ALMOND
                              > LOL - JB) while cherries dyed green are usually peppermint-
                              flavored."
                              >
                              > HOWEVER, please dont crush, maserate in alcohol or boil them with
                              the
                              > seeds in. This would cause some cyanide to leach through - to wit:
                              >
                              > "In nature, cyanide is found in the seeds of the apple, peach,
                              plum,
                              > apricot, cherry, and almond in the form of amygdalin. One hundred
                              > grams of moist peach seed contains 88 mg of cyanide,
                              > while an equivalent amount of apricot seed holds 217 mg. Apricot
                              > kernels have been promoted in health food stores as a medicinal
                              > product and have been linked to accidental cyanide poisonings in
                              this
                              > country. Amygdalin is also sold as the pharmaceutical Laetrile®,
                              > which has been linked to several deaths from overuse.
                              > Another commonly used medication that contains cyanide is
                              > nitroprusside and its excess use has been reported to cause
                              cyanide
                              > toxicity and metabolic acidosis.
                              > The suffix `prusside' comes from the common name of hydrocyanic
                              acid,
                              > prussic acid." (these fruits are part of the "prunus species"...)
                              >
                              > I'd just rather be safe then sorry when playing around with my
                              fruit
                              > brandies John.
                              >
                              > Vino es Veritas,
                              > Jim
                              >
                              >
                              > --- In Distillers@yahoogroups.com, "waljaco" <waljaco@> wrote:
                              > >
                              > > Morello (Maraska) cherries perhaps?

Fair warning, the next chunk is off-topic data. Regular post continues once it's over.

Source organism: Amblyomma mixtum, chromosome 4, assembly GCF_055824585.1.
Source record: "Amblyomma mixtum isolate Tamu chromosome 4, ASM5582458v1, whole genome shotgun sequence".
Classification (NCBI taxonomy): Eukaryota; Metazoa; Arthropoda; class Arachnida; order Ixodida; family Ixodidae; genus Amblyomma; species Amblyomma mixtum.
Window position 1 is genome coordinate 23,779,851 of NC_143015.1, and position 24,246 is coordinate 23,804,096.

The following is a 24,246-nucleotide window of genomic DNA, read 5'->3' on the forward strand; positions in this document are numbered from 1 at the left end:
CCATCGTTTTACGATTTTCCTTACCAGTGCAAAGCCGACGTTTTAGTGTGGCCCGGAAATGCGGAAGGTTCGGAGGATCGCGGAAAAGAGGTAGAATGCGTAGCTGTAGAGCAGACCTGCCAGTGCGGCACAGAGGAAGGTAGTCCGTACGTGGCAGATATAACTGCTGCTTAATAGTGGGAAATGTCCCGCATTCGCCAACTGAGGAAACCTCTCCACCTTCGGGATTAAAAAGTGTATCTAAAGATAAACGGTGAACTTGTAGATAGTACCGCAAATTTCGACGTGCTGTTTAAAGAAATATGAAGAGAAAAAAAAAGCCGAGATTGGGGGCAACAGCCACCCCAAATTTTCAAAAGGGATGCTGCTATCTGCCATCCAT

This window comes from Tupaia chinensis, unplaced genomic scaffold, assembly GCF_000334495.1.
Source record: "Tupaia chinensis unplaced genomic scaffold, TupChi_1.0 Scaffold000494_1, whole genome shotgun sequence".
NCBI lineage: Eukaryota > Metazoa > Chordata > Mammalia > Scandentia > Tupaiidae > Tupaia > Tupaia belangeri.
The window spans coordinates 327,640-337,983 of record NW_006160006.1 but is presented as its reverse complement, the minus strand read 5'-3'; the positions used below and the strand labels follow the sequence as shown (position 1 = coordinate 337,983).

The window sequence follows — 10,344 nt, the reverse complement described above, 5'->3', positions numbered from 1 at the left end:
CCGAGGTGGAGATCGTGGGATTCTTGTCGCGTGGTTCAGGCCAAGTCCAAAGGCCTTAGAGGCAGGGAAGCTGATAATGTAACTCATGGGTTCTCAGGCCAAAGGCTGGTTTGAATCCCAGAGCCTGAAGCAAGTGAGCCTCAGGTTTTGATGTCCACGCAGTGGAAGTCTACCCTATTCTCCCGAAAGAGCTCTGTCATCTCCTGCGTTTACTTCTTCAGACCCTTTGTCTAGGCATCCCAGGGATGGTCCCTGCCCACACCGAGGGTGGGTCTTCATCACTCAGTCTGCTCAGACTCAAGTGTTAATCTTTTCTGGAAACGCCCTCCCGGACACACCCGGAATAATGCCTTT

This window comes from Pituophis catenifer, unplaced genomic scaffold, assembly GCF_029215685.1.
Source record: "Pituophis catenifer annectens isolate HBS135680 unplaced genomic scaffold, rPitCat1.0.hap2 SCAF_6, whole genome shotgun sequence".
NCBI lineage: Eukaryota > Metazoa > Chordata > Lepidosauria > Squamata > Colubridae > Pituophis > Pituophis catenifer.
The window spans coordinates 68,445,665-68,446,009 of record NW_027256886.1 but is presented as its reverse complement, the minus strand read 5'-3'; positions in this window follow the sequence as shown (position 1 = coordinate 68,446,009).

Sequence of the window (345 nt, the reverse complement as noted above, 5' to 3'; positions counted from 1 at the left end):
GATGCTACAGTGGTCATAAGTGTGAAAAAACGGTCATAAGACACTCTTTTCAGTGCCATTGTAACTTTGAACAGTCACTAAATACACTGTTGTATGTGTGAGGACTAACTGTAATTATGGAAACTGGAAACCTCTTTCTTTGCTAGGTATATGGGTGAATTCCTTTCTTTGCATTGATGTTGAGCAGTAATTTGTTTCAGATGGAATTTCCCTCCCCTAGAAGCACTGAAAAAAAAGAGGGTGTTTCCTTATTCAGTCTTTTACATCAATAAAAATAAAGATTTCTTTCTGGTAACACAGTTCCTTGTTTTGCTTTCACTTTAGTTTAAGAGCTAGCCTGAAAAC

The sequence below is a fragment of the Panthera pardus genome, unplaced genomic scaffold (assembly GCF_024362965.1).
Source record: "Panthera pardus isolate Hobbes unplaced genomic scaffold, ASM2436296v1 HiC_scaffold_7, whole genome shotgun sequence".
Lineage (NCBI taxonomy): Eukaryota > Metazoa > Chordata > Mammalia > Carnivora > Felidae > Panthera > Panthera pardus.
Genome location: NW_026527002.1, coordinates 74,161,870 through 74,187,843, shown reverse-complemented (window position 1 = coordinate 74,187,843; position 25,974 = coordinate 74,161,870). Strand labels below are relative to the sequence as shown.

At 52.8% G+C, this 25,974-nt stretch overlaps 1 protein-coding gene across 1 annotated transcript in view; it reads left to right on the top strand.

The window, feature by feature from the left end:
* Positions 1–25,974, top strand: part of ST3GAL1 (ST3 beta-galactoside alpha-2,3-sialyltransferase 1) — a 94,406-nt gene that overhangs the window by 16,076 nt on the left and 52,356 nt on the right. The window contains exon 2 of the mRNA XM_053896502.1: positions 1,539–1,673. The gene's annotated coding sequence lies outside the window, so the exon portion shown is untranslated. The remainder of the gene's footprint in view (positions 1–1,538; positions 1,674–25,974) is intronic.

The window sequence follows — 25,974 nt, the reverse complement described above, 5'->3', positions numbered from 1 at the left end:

> > wal
                              > > --- In Distillers@yahoogroups.com, "John Wisbey" <johnwisbey@>
                              > > wrote:
                              > > >
                              > > > I put about half a kilo of maraschino cherries, complete with
                              > > stones, into a large jar and cover with sugar. Then leave it for
                              > > about 3 months until all the sugar has sucked out the cherries
                              > juice
                              > > and turned it into a fairly thick liquid with a strong cherry
                              > > flavour and very very sweet. I then rack of the liquid, mix it
                              with
                              > > about 50% very strong neutral alcohol and the filter through
                              cotton
                              > > wool. It turns into not a bad cherry brandy. The cherries left
                              are
                              > > like small raisins and make quite a nice picker here and there.
                              > > > John Wisbey
                              > > > ----- Original Message -----
                              > > > From: jamesonbeam1
                              > > > To: Distillers@yahoogroups.com
                              > > > Sent: Tuesday, September 04, 2007 11:10 AM
                              > > > Subject: [Distillers] Re: Isopropyl Alcohol B.P.
                              > > >
                              > > >